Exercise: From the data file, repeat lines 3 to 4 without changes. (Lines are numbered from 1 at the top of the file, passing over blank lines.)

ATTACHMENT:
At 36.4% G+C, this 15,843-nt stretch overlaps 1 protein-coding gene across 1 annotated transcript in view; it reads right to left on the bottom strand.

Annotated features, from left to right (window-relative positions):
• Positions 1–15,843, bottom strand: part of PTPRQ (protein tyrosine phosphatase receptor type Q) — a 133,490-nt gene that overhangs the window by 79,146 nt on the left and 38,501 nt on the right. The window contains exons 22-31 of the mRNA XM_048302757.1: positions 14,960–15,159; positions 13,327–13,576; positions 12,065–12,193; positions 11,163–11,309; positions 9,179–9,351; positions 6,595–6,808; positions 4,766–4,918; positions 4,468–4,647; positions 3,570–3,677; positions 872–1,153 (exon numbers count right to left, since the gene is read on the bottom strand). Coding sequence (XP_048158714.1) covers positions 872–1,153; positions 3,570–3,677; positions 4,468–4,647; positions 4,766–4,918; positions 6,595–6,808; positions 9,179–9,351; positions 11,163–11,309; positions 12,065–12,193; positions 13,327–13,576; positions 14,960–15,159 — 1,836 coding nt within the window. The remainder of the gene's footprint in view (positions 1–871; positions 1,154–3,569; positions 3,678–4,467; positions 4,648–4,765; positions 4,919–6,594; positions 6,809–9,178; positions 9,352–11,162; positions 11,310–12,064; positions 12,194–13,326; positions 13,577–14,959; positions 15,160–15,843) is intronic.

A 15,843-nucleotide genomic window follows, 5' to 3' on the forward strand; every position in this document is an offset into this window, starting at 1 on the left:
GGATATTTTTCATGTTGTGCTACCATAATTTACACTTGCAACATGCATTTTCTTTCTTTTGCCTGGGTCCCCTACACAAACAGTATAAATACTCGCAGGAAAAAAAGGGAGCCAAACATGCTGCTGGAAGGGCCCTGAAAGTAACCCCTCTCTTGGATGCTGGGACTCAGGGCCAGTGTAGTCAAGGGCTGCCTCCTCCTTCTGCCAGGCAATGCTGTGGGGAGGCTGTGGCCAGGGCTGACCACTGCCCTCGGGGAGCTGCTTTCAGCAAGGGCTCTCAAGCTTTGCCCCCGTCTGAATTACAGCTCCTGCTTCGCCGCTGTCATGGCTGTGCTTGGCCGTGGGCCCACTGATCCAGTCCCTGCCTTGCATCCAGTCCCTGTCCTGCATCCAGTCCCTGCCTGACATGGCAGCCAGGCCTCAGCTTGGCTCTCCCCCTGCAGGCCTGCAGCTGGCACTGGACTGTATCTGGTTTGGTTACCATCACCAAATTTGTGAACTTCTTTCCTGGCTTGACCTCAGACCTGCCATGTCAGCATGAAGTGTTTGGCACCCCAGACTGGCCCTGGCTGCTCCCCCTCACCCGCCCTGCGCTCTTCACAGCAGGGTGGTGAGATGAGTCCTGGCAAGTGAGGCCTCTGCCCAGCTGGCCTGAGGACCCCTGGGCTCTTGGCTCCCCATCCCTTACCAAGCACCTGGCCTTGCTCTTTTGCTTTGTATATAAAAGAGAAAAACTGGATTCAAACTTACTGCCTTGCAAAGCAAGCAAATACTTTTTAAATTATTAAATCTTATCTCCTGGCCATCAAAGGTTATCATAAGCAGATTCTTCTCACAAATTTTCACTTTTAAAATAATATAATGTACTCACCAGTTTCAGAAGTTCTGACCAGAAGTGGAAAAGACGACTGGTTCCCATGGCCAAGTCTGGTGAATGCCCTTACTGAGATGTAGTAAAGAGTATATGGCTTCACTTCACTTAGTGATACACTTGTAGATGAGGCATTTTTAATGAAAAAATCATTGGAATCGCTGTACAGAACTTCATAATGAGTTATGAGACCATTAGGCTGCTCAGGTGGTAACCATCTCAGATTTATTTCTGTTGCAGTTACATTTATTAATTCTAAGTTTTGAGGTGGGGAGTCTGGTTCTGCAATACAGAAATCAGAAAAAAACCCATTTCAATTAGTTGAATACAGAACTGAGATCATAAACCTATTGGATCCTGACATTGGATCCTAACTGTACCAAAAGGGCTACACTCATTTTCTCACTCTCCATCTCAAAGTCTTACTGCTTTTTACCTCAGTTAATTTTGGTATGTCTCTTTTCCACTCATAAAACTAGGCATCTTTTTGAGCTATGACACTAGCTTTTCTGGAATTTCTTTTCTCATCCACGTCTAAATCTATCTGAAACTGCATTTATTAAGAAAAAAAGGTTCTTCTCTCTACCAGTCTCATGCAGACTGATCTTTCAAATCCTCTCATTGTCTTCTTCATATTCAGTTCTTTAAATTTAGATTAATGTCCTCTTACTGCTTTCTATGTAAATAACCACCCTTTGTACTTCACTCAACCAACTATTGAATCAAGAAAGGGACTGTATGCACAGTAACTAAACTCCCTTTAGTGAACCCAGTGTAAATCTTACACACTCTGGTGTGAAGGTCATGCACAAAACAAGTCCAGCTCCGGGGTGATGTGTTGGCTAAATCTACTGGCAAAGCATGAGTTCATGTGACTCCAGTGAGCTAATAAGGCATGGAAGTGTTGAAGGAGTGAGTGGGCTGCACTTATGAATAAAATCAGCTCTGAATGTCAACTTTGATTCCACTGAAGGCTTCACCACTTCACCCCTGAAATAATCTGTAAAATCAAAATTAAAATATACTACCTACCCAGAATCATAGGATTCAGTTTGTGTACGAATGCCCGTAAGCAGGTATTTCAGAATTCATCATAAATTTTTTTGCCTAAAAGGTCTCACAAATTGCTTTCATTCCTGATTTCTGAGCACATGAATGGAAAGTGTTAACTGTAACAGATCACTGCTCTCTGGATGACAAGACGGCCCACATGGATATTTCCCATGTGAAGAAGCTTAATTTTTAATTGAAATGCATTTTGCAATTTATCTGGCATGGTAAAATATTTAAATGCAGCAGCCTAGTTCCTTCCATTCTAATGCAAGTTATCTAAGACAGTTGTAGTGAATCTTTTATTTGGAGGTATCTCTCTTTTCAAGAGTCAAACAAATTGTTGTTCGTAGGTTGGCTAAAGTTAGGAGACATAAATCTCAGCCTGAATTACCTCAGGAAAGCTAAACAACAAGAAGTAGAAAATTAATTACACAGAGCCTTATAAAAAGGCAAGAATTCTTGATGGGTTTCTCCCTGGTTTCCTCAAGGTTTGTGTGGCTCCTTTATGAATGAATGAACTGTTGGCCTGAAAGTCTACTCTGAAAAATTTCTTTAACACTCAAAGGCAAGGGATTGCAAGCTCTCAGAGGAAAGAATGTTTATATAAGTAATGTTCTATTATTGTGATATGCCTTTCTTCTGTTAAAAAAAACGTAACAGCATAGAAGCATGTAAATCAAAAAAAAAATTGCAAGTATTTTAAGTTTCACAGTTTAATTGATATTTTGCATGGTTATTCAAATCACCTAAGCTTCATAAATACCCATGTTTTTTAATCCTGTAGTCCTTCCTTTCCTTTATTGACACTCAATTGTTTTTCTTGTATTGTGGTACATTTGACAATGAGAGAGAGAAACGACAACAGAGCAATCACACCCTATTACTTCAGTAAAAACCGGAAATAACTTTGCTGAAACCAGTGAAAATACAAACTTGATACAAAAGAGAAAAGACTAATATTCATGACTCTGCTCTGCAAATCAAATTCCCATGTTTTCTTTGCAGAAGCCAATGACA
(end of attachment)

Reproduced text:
• Positions 1–15,843, bottom strand: part of PTPRQ (protein tyrosine phosphatase receptor type Q) — a 133,490-nt gene that overhangs the window by 79,146 nt on the left and 38,501 nt on the right. The window contains exons 22-31 of the mRNA XM_048302757.1: positions 14,960–15,159; positions 13,327–13,576; positions 12,065–12,193; positions 11,163–11,309; positions 9,179–9,351; positions 6,595–6,808; positions 4,766–4,918; positions 4,468–4,647; positions 3,570–3,677; positions 872–1,153 (exon numbers count right to left, since the gene is read on the bottom strand). Coding sequence (XP_048158714.1) covers positions 872–1,153; positions 3,570–3,677; positions 4,468–4,647; positions 4,766–4,918; positions 6,595–6,808; positions 9,179–9,351; positions 11,163–11,309; positions 12,065–12,193; positions 13,327–13,576; positions 14,960–15,159 — 1,836 coding nt within the window. The remainder of the gene's footprint in view (positions 1–871; positions 1,154–3,569; positions 3,678–4,467; positions 4,648–4,765; positions 4,919–6,594; positions 6,809–9,178; positions 9,352–11,162; positions 11,310–12,064; positions 12,194–13,326; positions 13,577–14,959; positions 15,160–15,843) is intronic.

A 15,843-nucleotide genomic window follows, 5' to 3' on the forward strand; every position in this document is an offset into this window, starting at 1 on the left: